The Wonderful World of Qualitative Analysis

As a sociologist we have many options for how we want to conduct our research and what method we want to use. One option is qualitative research which has many subcategories. Qualitative research focuses on words rather than the collection of data and numbers. Like any research, qualitative research starts with a general research question and proceeds from there. Shown is a model for the flow of qualitative research:

There are also many sampling techniques within qualitative research. One form is theoretical sampling, generic purposive sampling, snowball sampling. Theoretical sampling is a process in which you are going to generate theory from the data you have collected. Generic purposive sampling takes places when participants are chosen with a purpose in mind. Snowball sampling is used when a researcher starts off with a small group of people and that group of people recruits others to participate in the study.

A few of the options for qualitative research include participant observation, ethnography, interviews, focus groups, and content analysis. Participant observation is when the researcher immerses themselves into the social setting in which they are trying to study. They do this for an extended period of time and observe behavior and conversations between people.

While participant observation and ethnography are similar methods of research, they are slightly different from each other.  The role of an ethnographer goes past that of someone conducting participant observation work. Ethnography goes beyond just the method and also includes the written product of the research. An ethnography will also include the use of non-observational methods such as interviewing, and sampling combined with observational methods. Photos and videos have also made their way into ethnographic studies.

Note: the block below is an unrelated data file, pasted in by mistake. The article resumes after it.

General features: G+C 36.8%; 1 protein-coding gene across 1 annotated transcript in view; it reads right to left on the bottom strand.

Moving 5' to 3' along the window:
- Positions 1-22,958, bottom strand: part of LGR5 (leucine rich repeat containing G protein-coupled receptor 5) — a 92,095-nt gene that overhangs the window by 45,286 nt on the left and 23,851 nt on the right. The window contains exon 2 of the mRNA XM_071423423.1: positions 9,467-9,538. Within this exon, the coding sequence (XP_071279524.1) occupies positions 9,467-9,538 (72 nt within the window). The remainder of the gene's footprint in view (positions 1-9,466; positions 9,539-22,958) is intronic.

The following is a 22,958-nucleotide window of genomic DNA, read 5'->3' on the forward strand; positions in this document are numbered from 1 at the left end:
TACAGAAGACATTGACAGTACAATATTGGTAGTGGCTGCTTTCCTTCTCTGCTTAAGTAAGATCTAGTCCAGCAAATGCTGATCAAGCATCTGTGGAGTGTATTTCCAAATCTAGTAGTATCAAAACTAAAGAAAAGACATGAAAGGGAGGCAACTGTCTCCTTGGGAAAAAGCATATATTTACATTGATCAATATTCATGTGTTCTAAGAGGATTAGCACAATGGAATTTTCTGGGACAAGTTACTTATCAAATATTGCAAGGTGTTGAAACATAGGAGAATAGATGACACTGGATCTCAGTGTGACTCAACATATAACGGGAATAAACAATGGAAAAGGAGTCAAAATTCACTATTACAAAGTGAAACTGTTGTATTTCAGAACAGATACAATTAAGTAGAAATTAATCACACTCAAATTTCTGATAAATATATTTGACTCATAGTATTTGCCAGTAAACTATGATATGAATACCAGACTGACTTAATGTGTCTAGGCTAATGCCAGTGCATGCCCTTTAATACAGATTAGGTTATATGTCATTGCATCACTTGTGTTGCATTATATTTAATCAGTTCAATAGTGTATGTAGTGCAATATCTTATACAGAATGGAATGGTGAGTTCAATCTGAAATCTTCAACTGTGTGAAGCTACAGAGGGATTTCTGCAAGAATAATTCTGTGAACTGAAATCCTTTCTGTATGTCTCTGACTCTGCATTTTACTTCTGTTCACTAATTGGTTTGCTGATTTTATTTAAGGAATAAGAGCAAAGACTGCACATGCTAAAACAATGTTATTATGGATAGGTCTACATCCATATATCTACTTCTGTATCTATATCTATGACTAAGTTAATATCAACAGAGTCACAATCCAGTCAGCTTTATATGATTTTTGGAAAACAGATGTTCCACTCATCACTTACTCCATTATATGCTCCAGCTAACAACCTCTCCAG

Interviews take place when the researcher asks a series of questions with the interviewee. This method works well when trying to gain in-depth information about people’s thoughts feelings, opinions and personal experiences. In a focus group, a group of people are brought together in a room to engage in a discussion of a topic. Another form of research is content analysis, which looks at documents and texts and it seeks to quantify this data into categories.

When conducting research, we also have to take into consideration the idea of power and authority. From a feminist perspective there is three way that the researchers have power. The first way is that the researcher has more power and control than the researched. The second way is that the researcher has power over how the findings are interpreted. The third that is often researchers tend to have more social power in general.


Questions for consideration:

  1. What method/methods do you think are best for the research that we are conducting within Washington Park?
  2. Which sampling technique do you think will be the best option for our research?
  3. What steps can we take to be conscious of our power as researchers during this process?